The Big Walk: The West Island Way

Follow the West Island Way on Bute to discover the best of Scotland’s diverse landscapes, from rugged highlands to undulating lowlands

Words by Fiona Russell, photography by Paul Simon and Phil Kirkham

Loch Fad is a beautiful stretch of inland water on the island of Bute, off the west coast of the Scottish mainland. The loch lies along the striking geological line of the Highland Boundary Fault, and is also located in one of the island’s three glaciated valleys. For walkers, it marks the midway point of the West Island Way, Bute’s long-distance walking route that traces an elongated figure of eight from south to north.

As I sit for a while on its banks, relishing the tranquillity and warm afternoon sun, my mind wanders down memory lane back to secondary school geography lessons. If only a trip to Bute had been part of the curriculum, then I’m sure I would have a better understanding of how Scotland’s unique landscapes were created. For, despite its diminutive size – measuring just 15 miles in length and 4 miles across – Bute boasts impressively varied scenery, shaped by many of the same geological manifestations that formed Scotland as a whole.

Most significantly, the Highland Fault Line, which dates back some 375 million years, bisects Bute from Scalpsie Bay in the south-west to the principal town of Rothesay in the east, creating a distinct highlands–lowlands divide. To the north, hard metamorphic rocks have produced rougher and more rugged scenery, although the island’s hills rise to no higher than 277m (912ft) at the summit of the perfectly named Windy Hill. In the south, the lower-lying countryside undulates gently, being composed of softer sedimentary rocks.

There is another remarkable geological feature at the southernmost point of Bute, too. Here, basalt lava outflows, created from vast volcanoes that were active on the west coast mainland around 250 to 300 million years ago, have formed a small area of miniature ridges, hills and cliffs. The much later Ice Age also left its mark on the island, resulting in U-shaped valleys that run across Bute and numerous raised coastal beaches. Over two days spent hiking the 30-mile (48km) West Island Way, I devour the landscapes like a student geologist.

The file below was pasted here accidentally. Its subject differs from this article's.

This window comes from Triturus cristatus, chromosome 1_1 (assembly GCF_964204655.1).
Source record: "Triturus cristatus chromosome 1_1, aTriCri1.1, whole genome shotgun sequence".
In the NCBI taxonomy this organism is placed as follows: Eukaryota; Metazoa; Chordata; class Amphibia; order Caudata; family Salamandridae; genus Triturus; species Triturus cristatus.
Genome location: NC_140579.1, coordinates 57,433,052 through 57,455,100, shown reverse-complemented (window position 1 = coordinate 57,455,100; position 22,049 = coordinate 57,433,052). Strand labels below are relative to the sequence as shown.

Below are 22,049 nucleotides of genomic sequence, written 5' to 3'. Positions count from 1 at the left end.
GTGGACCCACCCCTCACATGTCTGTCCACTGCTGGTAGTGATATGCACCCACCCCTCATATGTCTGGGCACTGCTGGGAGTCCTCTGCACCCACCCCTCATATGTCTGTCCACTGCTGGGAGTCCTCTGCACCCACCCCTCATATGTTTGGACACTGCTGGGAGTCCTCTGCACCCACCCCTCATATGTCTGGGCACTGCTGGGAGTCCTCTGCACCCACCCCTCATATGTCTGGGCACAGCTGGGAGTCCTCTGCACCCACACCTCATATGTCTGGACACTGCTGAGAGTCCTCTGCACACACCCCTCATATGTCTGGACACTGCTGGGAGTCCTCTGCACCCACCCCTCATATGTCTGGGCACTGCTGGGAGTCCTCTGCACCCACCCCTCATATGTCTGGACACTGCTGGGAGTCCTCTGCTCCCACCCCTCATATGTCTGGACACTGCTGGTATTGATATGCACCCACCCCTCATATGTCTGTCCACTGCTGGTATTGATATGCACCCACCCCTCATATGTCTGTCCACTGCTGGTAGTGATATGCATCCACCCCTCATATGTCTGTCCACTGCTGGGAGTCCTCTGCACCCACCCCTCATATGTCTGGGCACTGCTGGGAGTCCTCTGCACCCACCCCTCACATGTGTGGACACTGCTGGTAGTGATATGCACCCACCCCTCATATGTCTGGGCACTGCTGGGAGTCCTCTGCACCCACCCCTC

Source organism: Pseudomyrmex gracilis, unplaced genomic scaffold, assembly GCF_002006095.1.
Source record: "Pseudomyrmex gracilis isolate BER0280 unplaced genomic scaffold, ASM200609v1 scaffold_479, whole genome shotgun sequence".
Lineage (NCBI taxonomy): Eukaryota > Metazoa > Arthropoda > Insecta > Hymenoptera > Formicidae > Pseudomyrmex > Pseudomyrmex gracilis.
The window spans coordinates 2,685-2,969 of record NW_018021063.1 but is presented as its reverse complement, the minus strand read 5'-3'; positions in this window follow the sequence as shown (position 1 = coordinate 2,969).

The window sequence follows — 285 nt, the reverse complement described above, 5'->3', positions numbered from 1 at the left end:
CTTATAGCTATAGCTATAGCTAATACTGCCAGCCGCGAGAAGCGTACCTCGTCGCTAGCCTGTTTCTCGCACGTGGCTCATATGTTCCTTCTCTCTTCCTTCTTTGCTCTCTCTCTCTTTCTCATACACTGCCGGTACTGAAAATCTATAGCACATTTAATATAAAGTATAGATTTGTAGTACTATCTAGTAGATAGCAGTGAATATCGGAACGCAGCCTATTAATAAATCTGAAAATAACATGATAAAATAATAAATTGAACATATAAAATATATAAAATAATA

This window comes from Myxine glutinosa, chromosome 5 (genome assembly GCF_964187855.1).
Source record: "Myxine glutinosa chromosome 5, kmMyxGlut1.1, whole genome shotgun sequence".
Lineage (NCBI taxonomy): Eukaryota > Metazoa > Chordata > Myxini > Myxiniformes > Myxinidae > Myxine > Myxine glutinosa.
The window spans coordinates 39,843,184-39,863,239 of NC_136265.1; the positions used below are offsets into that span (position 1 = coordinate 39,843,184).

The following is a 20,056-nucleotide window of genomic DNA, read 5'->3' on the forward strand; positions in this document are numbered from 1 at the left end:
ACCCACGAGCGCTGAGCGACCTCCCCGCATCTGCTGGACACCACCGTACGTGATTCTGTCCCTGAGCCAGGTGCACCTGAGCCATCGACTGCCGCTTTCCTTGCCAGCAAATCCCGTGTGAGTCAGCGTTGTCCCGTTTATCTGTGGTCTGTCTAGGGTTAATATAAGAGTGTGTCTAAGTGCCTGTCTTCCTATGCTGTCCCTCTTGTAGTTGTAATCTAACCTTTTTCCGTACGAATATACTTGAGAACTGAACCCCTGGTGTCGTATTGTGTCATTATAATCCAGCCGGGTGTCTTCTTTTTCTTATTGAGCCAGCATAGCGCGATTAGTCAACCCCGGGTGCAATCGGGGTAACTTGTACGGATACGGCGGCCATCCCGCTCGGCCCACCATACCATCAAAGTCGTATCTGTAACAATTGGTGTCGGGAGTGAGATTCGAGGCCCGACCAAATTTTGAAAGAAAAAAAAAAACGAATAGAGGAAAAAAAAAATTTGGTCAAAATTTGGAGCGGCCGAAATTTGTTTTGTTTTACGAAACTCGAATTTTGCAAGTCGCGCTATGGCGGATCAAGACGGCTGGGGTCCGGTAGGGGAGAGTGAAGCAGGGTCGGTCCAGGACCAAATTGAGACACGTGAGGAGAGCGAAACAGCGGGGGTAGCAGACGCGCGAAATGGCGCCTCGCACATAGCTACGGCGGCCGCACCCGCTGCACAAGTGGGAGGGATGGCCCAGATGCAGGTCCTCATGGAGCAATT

Southern beauty

The waymarked route became Scotland's first official long-distance island footpath when it was opened in 2000 by broadcaster Janet Street Porter, as president of the Ramblers. It was the brainchild of Ivor Gibbs, former treasurer of Bute Ramblers, who still smiles at the trail’s name – a clever play on words of the mainland West Highland Way. He says: ‘I thought Bute should have its own West Highland Way, so I called it the West Island Way.’ The Bute Conservation Trust has long had a major role in the upkeep and maintenance of the route. More recently, it was responsible for new signage and routing of the Way and was also instrumental in securing additional funding via the Discover Bute Landscape Partnership Scheme.

I start the walk close to the village of Kilchattan along with two companions, Jim Campbell and Eddie New of Bute Ramblers. A newly-installed oak signpost points us along a path that hugs Bute’s south-eastern edge, skirting a rocky shoreline with spectacular views across the Firth of Clyde and towards the neighbouring isles of Great and Little Cumbrae. The route continues south and rises slightly to pass beneath a large rock slab, known as Hawk’s Neb (‘hawk’s beak’). The outcrop clearly reveals the folds and layers of Old Red Sandstone that is predominant in the south. A little further on, another signpost indicates a path that detours to a low hill with sweeping coastal views, which is also the site of the medieval ruins of Kelspoke Castle.